Among Fauci’s re-enactments were face-covering statements that went from no one needs to wear one in public places to everyone should wear one in public places.
The good intentions argument can be used to justify this about-face as opposed to the entertainment argument, though both are valid for those who believe the ends justify the means.
In the Iditarod’s case, the entire survival of the race is contingent on its entertainment value. Ergo, mushers have good reason to do whatever is necessary to make the race entertaining.
Seavey was schooled as an actor in “Ultimate Survival Alaska.” And is the case with most such reality TV shows, the story is more important than the truth. Trump was educated in the same system in his role as the boss of reality TV’s “The Apprentice.”
His successful “drain the swamp campaign” of 2016 was the child of The Apprentice’s punchline: “You’re fired.” There’s no telling how many people voted for Trump wanting to hear him utter those two words to federal bureaucrats, and if you believe the Associated Press (AP), he sometimes did.
If Trump understood nothing else, he understood the importance of the story. The national media had great fun documenting his many untruths, but to his supporters, these weren’t lies. They were simply “his truths.”
This standard for “truth” seems widely held in the country today. After some years ago pointing out to a young reporter that it was not acceptable to write a story containing statements easily documented as untrue, it was explained to me that though the claims might have been false, “they were her truth.”
This is the “he said” or “she said” defense for inaccurate reporting; “Well that’s what he said.”
The approach has turned some of journalism into stenography with a slant. If a reporter disagrees with what is being said, it is left out of the story. If the reporter agrees with what is being said, or is willing to accept it, the comments is left in the story as “what he/she said.”
The business has turned into such a shit show that nobody batted an eye when Seavey showed up first at the Nome finish line of the 2014 Iditarod claiming he didn’t know that he’d won.
It made for a good story.
“Dallas Seavey and his team of dogs crossed the finish line of the iconic Alaskan dogsled race called the Iditarod and wondered what all the fuss was about,” Men’s Journal teased. “After all, he finished in third place, or so he thought.”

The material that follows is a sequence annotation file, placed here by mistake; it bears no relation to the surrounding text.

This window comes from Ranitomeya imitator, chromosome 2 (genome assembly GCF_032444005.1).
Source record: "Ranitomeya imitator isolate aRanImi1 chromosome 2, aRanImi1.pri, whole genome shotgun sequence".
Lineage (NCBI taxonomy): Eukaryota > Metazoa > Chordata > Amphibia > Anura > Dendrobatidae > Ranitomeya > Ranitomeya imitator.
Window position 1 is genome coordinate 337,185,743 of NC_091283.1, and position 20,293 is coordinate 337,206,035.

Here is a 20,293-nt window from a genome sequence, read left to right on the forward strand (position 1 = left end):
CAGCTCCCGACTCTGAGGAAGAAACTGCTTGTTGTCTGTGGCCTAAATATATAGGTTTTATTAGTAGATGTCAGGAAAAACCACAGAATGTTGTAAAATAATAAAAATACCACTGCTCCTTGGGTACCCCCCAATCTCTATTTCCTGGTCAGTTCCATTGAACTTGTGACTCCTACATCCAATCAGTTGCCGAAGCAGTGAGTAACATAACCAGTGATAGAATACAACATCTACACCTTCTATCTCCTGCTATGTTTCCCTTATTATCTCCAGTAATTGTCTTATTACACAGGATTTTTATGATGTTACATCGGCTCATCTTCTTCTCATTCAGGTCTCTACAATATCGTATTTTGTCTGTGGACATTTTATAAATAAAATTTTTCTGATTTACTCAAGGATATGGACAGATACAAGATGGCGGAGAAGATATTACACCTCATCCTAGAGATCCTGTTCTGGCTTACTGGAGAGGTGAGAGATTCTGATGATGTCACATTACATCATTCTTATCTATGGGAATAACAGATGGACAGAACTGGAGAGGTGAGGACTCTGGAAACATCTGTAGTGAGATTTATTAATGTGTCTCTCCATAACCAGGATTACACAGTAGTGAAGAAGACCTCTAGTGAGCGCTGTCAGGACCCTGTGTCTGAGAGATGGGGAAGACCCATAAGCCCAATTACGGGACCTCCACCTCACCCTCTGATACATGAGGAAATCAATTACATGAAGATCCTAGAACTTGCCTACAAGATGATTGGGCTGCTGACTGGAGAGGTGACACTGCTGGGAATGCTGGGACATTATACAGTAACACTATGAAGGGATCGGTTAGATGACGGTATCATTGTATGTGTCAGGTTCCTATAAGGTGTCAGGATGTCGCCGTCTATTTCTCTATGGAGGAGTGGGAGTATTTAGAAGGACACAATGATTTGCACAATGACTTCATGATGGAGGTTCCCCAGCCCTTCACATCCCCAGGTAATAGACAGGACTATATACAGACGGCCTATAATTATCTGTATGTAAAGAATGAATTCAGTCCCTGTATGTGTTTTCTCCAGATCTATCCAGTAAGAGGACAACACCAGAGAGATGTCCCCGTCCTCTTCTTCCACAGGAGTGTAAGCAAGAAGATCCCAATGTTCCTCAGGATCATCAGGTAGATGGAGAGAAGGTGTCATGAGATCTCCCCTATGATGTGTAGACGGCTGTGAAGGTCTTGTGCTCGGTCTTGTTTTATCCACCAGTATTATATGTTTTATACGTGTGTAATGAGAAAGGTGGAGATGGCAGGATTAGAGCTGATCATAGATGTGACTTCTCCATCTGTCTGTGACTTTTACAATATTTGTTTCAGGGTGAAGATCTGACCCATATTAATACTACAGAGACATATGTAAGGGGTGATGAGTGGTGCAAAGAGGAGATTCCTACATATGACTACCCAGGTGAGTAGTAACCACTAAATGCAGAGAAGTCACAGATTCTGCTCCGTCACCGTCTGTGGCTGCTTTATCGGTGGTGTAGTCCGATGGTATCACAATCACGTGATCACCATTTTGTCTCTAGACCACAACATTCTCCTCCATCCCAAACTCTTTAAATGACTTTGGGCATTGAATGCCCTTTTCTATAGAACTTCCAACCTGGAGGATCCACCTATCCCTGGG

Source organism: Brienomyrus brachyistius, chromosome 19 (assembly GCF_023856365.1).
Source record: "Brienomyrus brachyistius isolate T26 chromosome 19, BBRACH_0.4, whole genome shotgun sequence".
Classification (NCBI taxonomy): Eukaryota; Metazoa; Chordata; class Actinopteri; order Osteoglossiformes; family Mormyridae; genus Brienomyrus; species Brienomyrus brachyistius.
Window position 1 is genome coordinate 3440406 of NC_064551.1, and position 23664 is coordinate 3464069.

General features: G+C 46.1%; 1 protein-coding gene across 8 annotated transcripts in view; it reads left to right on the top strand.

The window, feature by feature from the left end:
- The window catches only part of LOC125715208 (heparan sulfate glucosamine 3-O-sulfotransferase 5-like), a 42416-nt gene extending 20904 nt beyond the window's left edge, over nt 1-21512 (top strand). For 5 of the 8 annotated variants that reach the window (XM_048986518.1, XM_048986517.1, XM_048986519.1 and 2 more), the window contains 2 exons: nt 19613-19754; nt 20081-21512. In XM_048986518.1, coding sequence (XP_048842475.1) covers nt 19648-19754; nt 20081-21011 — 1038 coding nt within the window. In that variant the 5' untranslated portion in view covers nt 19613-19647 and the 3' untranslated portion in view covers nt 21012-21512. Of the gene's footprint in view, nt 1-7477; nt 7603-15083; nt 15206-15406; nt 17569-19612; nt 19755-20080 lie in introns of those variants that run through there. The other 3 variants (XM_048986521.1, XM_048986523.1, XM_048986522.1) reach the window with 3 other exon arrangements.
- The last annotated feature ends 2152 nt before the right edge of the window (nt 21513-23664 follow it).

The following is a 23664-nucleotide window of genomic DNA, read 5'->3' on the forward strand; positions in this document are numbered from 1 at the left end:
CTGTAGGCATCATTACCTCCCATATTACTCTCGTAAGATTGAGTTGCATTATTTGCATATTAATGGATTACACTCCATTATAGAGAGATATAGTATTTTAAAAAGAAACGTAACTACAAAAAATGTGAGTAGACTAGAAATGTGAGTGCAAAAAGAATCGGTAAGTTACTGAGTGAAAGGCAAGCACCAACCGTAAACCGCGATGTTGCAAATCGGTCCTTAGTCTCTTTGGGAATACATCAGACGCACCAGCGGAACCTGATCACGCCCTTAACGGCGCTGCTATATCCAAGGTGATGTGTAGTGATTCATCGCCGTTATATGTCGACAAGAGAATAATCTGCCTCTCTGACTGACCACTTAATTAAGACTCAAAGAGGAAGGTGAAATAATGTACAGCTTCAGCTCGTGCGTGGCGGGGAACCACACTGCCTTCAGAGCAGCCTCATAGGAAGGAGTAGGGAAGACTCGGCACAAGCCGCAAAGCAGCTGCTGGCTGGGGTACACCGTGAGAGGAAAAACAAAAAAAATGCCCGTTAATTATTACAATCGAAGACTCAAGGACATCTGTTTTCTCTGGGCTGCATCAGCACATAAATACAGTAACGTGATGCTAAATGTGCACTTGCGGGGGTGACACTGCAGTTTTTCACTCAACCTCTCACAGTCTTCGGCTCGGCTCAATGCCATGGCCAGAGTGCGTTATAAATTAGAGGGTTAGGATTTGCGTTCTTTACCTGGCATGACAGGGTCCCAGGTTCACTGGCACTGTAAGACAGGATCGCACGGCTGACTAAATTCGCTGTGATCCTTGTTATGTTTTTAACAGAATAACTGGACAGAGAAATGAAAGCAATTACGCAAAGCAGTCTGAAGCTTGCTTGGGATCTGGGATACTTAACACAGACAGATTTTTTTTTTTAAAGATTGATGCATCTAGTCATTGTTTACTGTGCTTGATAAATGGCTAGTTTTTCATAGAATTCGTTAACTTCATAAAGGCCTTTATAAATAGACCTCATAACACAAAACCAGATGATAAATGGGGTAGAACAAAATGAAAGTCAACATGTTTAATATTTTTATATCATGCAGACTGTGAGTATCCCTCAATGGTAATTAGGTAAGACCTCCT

Never mind that Seavey admitted he’d seen the name of race leader Aliy Zirkle on the sign-in sheet at the Safety checkpoint 20 miles out of Nome, and that race leaders in the Iditarod always ask how far ahead the next team when they reach Safety.
Why? Because it’s hard bordering on impossible to close a gap of much more than 30 minutes between Safety and Nome. Among the top 10 teams last year, the difference between the slowest – third-place Jessie Royer – and the fastest – Jesse Holmes in ninth – was 35 minutes.
This is pretty much the norm, which is why mushers check the time gap. After 980-miles of racing, there is no sense asking a tired team to try to push for a pace of 7.5 to 8 mph to the finish line when they can comfortably trot home at a more comfortable 6 or 6.5 mph pace.
That Seavey didn’t know that Zirkle was parked in Safety waiting out a storm when he left there in 2014 is nye on impossible to believe, but his interactions with the Insider at the finish line nicely added to the race drama:
Seavey: “Huh, what the heck did I do?”
Insider: “You just won the Iditarod two-thousand fourteen.”
Seavey: “You kidding me?”
Real or reality? These days with the news – almost any of the news – it’s hard to tell.
Who’s to blame?
No one in particular led the country to this post-truth world, and everybody led the country here.
Almost ever since former President Richard Nixon resigned from office after being caught lying about a two-bit burglary, the importance of telling the truth has been fading. One truly has to wonder whether Nixon might have survived in these times.
The burglary didn’t really amount to much of anything, and Nixon had good reasons to cover it up. Former President Bill Clinton later got in front of a microphone to tell the American public a whopper of a lie – “I did not have sexual relations with that woman, Monica Lewinsky” – for no good reason other than to avoid embarrassment.
He was impeached by the House of Representatives, but the Senate refused to remove him from office. The story was similar with Trump, a master of the big lie. (In Trump’s defense, a University of Massachusetts psychologist studying the frequency with which people lie to make themselves look good concluded 60 percent tell at least one lie per 10-minute conversation, which would make Trump, God forbid, close to “normal.”)
Democrats protected theirs in the case of Clinton. Republicans protected theirs in the case of Trump.
Fundamental honesty? Does it really matter anymore?
When TV game shows were found to be rigged in the 1950s, both federal attorneys and Congress investigated. The former managed to convict 17 people of lying to a grand jury, and the latter made it illegal to fix game shows.
Today TV is over-run with reality shows that are anything but real, and nobody seems to much care. The shows are little more than fodder for debate among fans as to how much is real, how much is close to real (ie. re-enacted in some way) and how much is wholly phony.
Alaskans have known the “Alaska Bush People” show was fake since at least 2015 when the late Billy Brown, the family patriarch, and son Joshua were convicted of illegally claiming Alaska Permanent Fund Dividends because they didn’t spend enough time in the state to qualify.
But Country Living was still pondering the show’s reality last fall.
“Season 20 of the supposedly-unscripted reality television show premiered on August 23, 2020. And, after six years of following the Brown family – including patriarch Billy and matriarch Ami, along with their seven children and a smattering of spouses and grandchildren – viewers can’t help but wonder whether or not the show is even real, let alone actually unscripted,” reporter Rebecca Norris wrote in October.
But these days, who knows? Maybe it’s all just a setup for a Season 21, “Billy’s Back” Special. Or better yet, maybe he’ll return to run the 2021 Iditarod. Now that would get the race some serious attention.